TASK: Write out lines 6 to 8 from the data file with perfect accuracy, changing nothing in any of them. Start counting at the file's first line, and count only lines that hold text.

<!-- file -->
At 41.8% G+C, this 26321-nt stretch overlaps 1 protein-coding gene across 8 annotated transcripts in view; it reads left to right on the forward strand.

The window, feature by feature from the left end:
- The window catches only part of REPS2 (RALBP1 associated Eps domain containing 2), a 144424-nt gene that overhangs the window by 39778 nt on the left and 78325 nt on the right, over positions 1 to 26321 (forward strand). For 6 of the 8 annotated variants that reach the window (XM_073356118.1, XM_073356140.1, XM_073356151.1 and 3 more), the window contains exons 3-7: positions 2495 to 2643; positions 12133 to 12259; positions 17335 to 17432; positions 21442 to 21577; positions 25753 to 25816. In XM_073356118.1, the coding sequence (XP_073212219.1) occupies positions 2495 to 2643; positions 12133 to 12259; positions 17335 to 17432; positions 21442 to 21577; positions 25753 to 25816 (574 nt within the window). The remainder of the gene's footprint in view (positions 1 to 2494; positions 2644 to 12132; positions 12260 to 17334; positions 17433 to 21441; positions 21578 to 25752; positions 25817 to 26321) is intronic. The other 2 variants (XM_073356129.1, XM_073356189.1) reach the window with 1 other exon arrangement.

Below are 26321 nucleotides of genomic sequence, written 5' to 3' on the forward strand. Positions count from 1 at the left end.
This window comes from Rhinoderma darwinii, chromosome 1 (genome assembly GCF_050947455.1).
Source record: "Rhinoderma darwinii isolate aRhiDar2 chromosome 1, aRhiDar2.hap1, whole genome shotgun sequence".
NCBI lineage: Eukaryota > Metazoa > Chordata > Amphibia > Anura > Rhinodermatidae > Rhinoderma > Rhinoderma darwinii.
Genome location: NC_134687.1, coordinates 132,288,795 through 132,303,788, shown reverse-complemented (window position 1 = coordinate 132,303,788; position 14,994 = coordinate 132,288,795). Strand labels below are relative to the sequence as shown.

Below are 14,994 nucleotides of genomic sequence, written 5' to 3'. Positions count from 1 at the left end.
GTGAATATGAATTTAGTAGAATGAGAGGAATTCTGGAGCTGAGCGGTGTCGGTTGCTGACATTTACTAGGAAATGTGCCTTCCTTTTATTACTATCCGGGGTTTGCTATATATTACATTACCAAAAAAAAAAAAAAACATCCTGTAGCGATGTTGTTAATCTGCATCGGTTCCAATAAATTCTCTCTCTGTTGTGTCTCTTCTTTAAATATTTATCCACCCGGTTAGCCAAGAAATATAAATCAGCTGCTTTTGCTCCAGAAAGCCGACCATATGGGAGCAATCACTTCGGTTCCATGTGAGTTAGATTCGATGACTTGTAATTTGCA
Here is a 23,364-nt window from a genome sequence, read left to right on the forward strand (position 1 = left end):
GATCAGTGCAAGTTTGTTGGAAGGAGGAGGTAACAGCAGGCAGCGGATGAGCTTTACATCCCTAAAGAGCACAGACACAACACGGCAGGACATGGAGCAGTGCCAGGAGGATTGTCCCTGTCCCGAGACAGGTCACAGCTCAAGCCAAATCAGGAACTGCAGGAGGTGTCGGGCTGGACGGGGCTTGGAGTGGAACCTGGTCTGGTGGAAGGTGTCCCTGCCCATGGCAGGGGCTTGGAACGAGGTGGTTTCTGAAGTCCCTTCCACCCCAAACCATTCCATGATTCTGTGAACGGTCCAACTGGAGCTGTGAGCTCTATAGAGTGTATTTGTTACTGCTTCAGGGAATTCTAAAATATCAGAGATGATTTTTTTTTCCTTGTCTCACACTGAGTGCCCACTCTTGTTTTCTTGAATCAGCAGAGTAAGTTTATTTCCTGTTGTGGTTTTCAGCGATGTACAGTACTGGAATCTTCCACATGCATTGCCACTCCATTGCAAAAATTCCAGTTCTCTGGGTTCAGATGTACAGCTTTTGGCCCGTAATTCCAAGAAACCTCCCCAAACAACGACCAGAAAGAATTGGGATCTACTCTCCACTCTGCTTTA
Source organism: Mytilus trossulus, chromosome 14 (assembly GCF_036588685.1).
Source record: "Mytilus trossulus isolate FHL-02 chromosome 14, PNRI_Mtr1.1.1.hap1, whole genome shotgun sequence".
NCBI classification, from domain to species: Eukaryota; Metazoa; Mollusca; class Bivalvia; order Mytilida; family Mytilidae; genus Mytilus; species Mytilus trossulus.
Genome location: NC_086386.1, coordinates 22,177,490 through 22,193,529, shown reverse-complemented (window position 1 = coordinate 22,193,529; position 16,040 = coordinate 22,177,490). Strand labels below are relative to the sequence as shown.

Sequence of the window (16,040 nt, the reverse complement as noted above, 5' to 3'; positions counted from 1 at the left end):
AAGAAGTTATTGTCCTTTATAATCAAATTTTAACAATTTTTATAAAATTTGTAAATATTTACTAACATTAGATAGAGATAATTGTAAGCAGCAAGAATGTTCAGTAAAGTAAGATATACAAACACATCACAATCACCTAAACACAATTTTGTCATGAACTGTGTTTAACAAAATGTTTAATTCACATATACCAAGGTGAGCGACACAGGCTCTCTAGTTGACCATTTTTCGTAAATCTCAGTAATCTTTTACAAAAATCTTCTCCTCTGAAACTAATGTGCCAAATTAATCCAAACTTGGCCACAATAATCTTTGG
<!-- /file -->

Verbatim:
Source record: "Rhinoderma darwinii isolate aRhiDar2 chromosome 1, aRhiDar2.hap1, whole genome shotgun sequence".
NCBI lineage: Eukaryota > Metazoa > Chordata > Amphibia > Anura > Rhinodermatidae > Rhinoderma > Rhinoderma darwinii.
Genome location: NC_134687.1, coordinates 132,288,795 through 132,303,788, shown reverse-complemented (window position 1 = coordinate 132,303,788; position 14,994 = coordinate 132,288,795). Strand labels below are relative to the sequence as shown.